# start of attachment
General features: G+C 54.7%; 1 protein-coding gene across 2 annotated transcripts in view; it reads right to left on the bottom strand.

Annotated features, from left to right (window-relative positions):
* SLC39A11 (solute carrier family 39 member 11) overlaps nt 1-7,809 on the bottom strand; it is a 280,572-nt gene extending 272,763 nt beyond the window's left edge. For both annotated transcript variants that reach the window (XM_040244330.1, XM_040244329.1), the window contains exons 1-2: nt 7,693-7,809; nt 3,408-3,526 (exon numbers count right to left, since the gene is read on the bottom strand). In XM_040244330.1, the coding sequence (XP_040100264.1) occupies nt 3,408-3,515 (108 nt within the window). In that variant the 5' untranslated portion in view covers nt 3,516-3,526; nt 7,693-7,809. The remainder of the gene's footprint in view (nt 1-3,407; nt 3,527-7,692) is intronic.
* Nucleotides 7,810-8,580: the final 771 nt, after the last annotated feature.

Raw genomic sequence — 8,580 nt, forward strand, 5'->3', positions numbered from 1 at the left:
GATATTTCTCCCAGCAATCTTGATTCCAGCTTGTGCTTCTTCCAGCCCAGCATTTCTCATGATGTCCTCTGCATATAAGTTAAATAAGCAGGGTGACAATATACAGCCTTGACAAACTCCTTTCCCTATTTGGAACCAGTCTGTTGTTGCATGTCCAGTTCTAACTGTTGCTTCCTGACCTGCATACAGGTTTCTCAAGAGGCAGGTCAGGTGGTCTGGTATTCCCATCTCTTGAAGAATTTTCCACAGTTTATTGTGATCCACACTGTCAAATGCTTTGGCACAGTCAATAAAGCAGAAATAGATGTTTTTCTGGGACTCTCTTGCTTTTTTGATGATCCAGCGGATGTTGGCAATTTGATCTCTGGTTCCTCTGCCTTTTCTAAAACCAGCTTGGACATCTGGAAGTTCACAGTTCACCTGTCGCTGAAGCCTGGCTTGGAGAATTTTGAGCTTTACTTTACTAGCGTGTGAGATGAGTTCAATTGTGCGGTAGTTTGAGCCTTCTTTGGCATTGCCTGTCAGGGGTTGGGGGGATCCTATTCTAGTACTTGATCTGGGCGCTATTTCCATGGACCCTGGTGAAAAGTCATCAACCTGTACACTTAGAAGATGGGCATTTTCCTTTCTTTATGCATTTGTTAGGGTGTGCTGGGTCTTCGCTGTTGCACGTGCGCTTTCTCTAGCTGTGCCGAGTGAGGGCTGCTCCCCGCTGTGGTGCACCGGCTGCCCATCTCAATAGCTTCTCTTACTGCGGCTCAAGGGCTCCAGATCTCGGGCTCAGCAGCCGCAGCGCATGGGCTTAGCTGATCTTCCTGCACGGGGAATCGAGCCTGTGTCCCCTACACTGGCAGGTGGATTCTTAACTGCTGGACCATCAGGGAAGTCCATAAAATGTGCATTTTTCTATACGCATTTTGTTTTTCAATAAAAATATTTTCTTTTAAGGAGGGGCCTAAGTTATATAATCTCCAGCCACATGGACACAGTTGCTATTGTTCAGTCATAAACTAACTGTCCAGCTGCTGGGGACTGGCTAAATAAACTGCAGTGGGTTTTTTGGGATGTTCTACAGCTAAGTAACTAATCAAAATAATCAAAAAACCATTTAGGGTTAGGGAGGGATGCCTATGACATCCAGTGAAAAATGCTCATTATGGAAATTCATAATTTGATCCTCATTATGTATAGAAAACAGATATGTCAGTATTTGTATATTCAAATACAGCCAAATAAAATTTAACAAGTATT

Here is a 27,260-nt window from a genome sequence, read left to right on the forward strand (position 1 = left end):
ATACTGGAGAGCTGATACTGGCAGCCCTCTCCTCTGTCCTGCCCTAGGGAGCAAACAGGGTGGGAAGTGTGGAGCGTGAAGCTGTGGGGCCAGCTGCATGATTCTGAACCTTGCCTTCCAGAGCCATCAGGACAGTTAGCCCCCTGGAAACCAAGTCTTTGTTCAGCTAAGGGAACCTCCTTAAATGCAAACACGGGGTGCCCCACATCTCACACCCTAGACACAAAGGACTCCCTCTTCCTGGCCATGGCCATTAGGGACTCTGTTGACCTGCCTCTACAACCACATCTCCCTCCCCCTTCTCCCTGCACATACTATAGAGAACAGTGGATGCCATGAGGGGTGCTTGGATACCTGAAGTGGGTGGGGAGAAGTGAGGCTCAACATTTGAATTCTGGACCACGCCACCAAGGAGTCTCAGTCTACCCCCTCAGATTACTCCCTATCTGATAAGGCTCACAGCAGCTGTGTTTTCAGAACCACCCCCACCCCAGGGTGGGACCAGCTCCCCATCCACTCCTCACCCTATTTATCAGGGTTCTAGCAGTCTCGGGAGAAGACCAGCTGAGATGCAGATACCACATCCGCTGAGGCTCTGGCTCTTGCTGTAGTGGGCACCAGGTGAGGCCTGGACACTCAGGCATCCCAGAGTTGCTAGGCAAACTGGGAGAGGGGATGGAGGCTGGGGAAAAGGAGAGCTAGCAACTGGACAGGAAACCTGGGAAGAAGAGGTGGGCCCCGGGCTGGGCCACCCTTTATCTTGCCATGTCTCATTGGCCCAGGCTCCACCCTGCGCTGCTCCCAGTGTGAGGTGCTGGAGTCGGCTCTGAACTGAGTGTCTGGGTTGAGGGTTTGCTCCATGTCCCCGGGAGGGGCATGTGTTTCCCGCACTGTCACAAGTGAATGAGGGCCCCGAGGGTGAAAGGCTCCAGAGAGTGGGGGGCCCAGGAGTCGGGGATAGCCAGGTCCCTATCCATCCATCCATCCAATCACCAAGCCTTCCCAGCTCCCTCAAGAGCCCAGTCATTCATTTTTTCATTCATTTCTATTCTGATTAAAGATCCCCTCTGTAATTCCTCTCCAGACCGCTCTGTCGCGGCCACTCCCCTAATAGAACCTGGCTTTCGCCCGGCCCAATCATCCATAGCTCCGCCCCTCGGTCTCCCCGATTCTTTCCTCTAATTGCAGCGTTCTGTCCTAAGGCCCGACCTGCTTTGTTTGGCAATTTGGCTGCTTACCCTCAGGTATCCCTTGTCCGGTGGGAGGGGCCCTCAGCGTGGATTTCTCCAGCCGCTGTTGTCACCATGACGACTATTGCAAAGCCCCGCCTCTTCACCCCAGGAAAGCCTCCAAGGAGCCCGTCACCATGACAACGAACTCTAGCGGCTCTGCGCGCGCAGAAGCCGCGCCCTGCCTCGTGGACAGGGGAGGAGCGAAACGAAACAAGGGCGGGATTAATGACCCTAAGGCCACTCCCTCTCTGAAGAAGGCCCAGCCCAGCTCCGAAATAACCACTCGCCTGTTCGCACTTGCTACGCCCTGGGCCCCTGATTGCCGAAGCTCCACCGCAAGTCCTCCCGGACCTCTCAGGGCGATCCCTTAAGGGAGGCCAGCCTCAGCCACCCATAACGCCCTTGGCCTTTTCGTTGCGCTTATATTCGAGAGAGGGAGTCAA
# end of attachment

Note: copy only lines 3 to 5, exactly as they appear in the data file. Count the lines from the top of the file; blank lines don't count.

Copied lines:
* SLC39A11 (solute carrier family 39 member 11) overlaps nt 1-7,809 on the bottom strand; it is a 280,572-nt gene extending 272,763 nt beyond the window's left edge. For both annotated transcript variants that reach the window (XM_040244330.1, XM_040244329.1), the window contains exons 1-2: nt 7,693-7,809; nt 3,408-3,526 (exon numbers count right to left, since the gene is read on the bottom strand). In XM_040244330.1, the coding sequence (XP_040100264.1) occupies nt 3,408-3,515 (108 nt within the window). In that variant the 5' untranslated portion in view covers nt 3,516-3,526; nt 7,693-7,809. The remainder of the gene's footprint in view (nt 1-3,407; nt 3,527-7,692) is intronic.
* Nucleotides 7,810-8,580: the final 771 nt, after the last annotated feature.

Raw genomic sequence — 8,580 nt, forward strand, 5'->3', positions numbered from 1 at the left: